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Always use knives for their intended purpose unless you just have amazing knife skills and can pull it off. Generally if you think you shouldn’t do something with your knife don’t. Coconuts and the center of bones will win a fight with your Japanese knife most likely, don’t do it.

Scraping food with the edge of the knife as well as holding down the center of the spine and ‘chopping’ causing the knife to torque will damage the edge where it is being twisted.

Carbon steels are a variety of steels with a chromium content less than 13%, the reactivity or rate at which steels will oxidize will vary greatly but generally care must be taken to avoid rust. Water is the primary agent of rust but foods that are very acidic of base as well as salty will have an extra reactivity during cutting. Wipe dry during heavy use and or after washing (soap is OK, avoid using the abrasive side of sponge if possible) always keep knife from soaking and out of dishwashers.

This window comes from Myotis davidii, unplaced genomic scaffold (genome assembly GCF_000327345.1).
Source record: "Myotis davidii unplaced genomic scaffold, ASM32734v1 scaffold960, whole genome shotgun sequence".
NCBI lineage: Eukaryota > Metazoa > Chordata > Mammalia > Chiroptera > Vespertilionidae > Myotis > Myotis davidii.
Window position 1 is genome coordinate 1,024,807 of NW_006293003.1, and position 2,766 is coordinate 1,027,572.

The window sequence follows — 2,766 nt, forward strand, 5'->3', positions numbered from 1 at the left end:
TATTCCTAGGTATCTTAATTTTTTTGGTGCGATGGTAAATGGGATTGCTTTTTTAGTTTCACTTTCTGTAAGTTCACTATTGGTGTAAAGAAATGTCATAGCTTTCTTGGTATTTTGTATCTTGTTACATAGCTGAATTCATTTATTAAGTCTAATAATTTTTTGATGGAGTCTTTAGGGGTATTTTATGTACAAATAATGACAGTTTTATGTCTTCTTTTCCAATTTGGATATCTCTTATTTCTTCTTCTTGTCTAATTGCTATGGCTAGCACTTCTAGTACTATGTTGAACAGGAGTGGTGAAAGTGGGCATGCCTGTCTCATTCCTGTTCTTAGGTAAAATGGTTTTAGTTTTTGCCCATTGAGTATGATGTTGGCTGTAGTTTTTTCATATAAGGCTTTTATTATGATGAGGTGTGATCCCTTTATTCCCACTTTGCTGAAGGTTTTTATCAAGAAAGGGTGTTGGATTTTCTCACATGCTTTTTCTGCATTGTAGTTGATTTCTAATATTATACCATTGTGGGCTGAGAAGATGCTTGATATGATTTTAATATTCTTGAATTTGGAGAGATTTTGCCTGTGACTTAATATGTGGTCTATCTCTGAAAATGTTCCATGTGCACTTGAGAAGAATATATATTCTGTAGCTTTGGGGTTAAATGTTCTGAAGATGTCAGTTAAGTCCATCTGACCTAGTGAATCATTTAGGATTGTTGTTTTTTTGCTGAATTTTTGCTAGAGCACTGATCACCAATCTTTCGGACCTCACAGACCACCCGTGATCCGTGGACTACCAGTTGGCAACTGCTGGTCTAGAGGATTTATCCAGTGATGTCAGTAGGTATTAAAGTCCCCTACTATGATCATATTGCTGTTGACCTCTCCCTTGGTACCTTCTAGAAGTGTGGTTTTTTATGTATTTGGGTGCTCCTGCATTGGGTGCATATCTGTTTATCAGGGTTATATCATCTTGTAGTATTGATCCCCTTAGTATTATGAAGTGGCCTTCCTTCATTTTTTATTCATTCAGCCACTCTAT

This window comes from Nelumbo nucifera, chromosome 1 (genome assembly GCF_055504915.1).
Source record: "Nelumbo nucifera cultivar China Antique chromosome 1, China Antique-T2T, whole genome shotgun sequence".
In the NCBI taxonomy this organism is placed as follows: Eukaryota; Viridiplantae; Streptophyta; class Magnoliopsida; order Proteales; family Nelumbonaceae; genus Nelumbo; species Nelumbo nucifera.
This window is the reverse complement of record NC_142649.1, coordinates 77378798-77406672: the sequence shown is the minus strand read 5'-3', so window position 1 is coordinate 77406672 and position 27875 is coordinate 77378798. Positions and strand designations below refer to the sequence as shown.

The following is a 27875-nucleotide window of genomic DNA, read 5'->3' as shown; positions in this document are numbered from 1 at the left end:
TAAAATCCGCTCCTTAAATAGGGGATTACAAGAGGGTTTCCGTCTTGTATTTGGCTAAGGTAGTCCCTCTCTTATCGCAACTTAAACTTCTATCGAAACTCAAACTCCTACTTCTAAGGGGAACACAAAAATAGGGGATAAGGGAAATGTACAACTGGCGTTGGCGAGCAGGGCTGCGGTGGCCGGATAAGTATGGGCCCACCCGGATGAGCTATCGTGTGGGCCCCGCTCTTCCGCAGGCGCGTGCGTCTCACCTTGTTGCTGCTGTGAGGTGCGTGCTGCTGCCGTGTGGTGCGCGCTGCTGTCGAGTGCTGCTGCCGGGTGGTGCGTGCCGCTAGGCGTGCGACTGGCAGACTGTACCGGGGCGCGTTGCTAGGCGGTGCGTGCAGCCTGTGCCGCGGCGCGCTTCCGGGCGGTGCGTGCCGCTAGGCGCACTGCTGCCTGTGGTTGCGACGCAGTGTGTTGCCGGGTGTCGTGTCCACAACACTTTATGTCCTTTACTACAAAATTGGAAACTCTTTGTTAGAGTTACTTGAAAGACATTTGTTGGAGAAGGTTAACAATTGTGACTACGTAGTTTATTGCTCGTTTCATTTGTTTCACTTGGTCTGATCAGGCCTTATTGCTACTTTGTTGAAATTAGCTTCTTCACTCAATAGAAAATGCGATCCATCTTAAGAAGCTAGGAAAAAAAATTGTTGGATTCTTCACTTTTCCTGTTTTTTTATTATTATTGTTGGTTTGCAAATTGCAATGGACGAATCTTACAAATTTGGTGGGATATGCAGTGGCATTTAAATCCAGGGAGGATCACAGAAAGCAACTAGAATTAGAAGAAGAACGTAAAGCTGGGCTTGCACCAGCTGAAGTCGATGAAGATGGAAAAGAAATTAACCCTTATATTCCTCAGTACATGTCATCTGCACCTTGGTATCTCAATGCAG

Carbon steel will form a patina with careful use, some prefer to remove it often others like to cultivate it, it’s up to you. If orange rust forms remove it with the finest abrasive possible (coarse abrasives will invite further rust by providing , we like to use the mud that forms from fine Japanese finishing stones on a rag to polish off light rust, silver polish pastes with silica will function in the same way. For deeper heavier rust, Flitz cleaner, a very fine sandpaper or scouring powder can be helpful.

Stainless steels are a variety of alloys with over 13% chromium content, stainless steels vary greatly in their stain resistance but all can rust under the right conditions. Generally higher quality cutlery stainless steels (higher carbon lower chromium) are less stainless and can corrode if soaked or put in a dishwasher. There is no such thing as a ‘dishwasher safe’ knife there are only knives that get destroyed slower in the harsh conditions inside a dishwasher.

For stainless or carbon steel knives we recommend using either end grain hardwood or length grain soft wood cutting boards, for extremely hard high carbon steels dense softwood can be a better choice. Length grain bamboo is especially harsh on edges as are many plastic boards, there is no such thing as a glass cutting board (they are a square plate that hates your knives).